# Generate points for smooth movement between two given points

This is one of the methods in a project for generating points between two given points. We add points of route with a 25ms delay in an array and a camera on Google Maps is always at the last point. So we need to move it smoothly. This method adds those extra points between any two given points to make it move smoothly.

public List<Tuple<double, double>> GeneratePointsForSmoothMovement(double x1, double y1, double x2, double y2, double divider)
{
// If points are same, return empty list
if (x1 == x2 && y1 == y2)
return new List<Tuple<double, double>>();

// get difference between x and y cordinates
double xi = (x2 - x1);
double yi = (y2 - y1);

// divide difference into n parts
xi = xi / divider;
yi = yi / divider;

// set new temp vars equal to first point
double xf = x1;
double yf = y1;

// initialize list to save new points
List<Tuple<double, double>> points = new List<Tuple<double, double>>();

// increment temp vars by difference-division parts
for (int i = 0; i < divider; i++)
{
xf += xi;
yf += yi;

}

// last cordinate in the list will be equal to point 2
// return
return points;
}


Is this the most efficient way ?

• What is your question? – Olivier Jacot-Descombes Sep 3 '19 at 14:51
• @OlivierJacot-Descombes this website is for code review and improvements suggestion right? – Waleed Sep 3 '19 at 15:02
• Are you questioning the interpolation method, the code quality, memory or time efficiency, correctness or something, else? – Olivier Jacot-Descombes Sep 3 '19 at 15:15
• First of all, which distances are we talking here? If it's on the order of meters or kilometers, that's probably fine. But if you want to show the movement across hundreds or thousands of kilometers, linear interpolation won't work: the shortest path is a geodesic instead of a straight line, and if the route happens to cross the 180 meridian (e.g. Japan to Hawaii), you'll end up going the wrong way all around the globe. – IMil Sep 4 '19 at 0:33
• Also, to make it smooth, you could a variable divider. Start slow at x1, y1, accelerate, brake, stop at x2, y2. – Eric Duminil Sep 4 '19 at 11:38

## Dividor

dividor is ill-defined. It acts as a factor for quantization:

 xi = xi / divider;


But also as threshold for yielding smoothed results:

for (int i = 0; i < divider; i++)


While this seems fine if dividor is $$\integer >= 2\$$, it could yield unwanted results for fractions (as it is a double precision integer). I would at least change its type to int or uint instead and add an out-of-bound guard. If you would decide to allow fractions, make it clear in the spec how the edge case near the end is handled, since you might get a scenario where you don't synchronize with the end value.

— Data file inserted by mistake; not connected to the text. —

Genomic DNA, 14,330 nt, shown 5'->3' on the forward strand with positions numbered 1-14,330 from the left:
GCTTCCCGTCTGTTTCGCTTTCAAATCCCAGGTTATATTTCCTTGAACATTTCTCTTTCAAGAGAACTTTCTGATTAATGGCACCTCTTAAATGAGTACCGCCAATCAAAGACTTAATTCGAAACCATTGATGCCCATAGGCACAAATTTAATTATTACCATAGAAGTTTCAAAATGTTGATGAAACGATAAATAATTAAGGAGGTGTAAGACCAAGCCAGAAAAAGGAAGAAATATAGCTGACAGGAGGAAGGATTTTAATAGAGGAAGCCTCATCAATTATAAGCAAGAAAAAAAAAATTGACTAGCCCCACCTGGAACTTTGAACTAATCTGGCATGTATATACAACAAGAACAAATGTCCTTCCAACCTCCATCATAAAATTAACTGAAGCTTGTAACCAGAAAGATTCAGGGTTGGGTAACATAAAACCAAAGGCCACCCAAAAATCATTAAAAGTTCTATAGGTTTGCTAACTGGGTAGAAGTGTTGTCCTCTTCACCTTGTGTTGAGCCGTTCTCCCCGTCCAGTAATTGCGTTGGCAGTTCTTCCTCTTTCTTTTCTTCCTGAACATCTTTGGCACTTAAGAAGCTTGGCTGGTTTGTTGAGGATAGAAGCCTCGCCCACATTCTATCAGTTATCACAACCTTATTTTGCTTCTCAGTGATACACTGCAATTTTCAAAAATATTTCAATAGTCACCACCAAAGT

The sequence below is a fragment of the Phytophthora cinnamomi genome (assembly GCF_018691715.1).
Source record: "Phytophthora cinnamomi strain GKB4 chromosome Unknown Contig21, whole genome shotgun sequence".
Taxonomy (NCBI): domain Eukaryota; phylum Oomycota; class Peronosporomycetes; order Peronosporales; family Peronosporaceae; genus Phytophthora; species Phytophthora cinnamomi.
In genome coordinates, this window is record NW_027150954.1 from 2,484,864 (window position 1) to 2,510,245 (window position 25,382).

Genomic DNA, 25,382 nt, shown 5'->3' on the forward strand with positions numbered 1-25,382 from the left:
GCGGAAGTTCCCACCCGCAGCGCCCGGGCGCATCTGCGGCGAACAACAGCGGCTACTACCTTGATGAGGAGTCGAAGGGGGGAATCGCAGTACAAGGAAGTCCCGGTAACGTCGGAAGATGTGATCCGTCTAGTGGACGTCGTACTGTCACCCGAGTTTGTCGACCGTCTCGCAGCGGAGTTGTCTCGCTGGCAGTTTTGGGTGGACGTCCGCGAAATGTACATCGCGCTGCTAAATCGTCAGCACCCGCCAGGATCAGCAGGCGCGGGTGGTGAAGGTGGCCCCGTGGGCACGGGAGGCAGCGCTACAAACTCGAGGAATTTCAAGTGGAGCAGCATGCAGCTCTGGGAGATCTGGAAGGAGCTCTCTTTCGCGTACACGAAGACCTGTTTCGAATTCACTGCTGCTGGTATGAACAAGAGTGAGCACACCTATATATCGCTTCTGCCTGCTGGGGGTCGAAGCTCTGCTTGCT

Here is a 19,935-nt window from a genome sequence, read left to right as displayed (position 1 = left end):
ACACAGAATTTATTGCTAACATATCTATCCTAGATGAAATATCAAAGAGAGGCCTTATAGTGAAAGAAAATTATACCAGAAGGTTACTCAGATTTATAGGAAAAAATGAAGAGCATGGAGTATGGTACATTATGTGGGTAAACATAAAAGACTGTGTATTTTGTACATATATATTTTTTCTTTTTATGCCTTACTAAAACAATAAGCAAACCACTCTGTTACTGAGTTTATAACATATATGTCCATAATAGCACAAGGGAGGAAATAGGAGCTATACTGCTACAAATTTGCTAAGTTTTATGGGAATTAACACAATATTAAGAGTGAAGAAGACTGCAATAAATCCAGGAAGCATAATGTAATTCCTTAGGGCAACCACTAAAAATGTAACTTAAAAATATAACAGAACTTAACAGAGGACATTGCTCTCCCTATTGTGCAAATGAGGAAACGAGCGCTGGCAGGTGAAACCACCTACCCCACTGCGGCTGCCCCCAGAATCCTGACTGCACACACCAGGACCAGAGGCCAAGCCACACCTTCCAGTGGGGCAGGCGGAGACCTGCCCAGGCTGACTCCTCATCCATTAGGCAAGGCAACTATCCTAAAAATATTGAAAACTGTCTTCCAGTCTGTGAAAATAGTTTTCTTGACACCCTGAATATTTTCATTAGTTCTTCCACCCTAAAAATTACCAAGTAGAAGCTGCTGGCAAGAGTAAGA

## Usability

GeneratePointsForSmoothMovement is a low level generator. The caller code should still think about technical parameters to provide. And if a caller requires several levels of smoothness, multiple calls with different parameters have to be executed. In order to provide the consumer a solution that avoids most overhead, you could write an extension method on IEnumerable<Tuple<Double,Double>> and preferrably also on IDictionary<Double,Double> for faster lookup.

In pseudo code:

public static Func<Double, Double> ToContinuousFunction(
this IDictionary<Double,Double> points)
{
return new Func<Double, Double>(x =>
{
if (points.TryGetValue(x, out var y))
{
return y;
}

// .. perform lineair interpolation or extrapolation based on nearby points
});
}


Let's say we have points (x: 1, y: 10) and (x: 2, y: 20):

var f = points.ToContiniousFunction();
var yValues = new []
{
f(1)    // 10  (from cache)
,f(1.5)  // 15  (interpolation)
,f(2)    // 20  (from cache)
,f(3)    // 30  (extrapolation)
};

• Very acute observation. – Henrik Hansen Sep 3 '19 at 17:17
• @HenrikHansen there is actually a very nice pattern you can make here by wrapping a dictionary of (double,double) in a function that performs inter- and extrapolation when a requested value is not cached in the dic. this way you could do var f = pointsDic.ToFunction(); var x = 1.16f; var y = f(x); etc without having to worry whether x is observed in the dictionary. – dfhwze Sep 3 '19 at 17:21
• The Tuple<T1, T2> type is a reference type requiring to create objects on the heap, what puts strain on the GC. Use a value type, i.e. a struct type. Use the new ValueTuple type or an existing point or vector type or create your own struct. In public API's dedicated types are preferred over tuple types.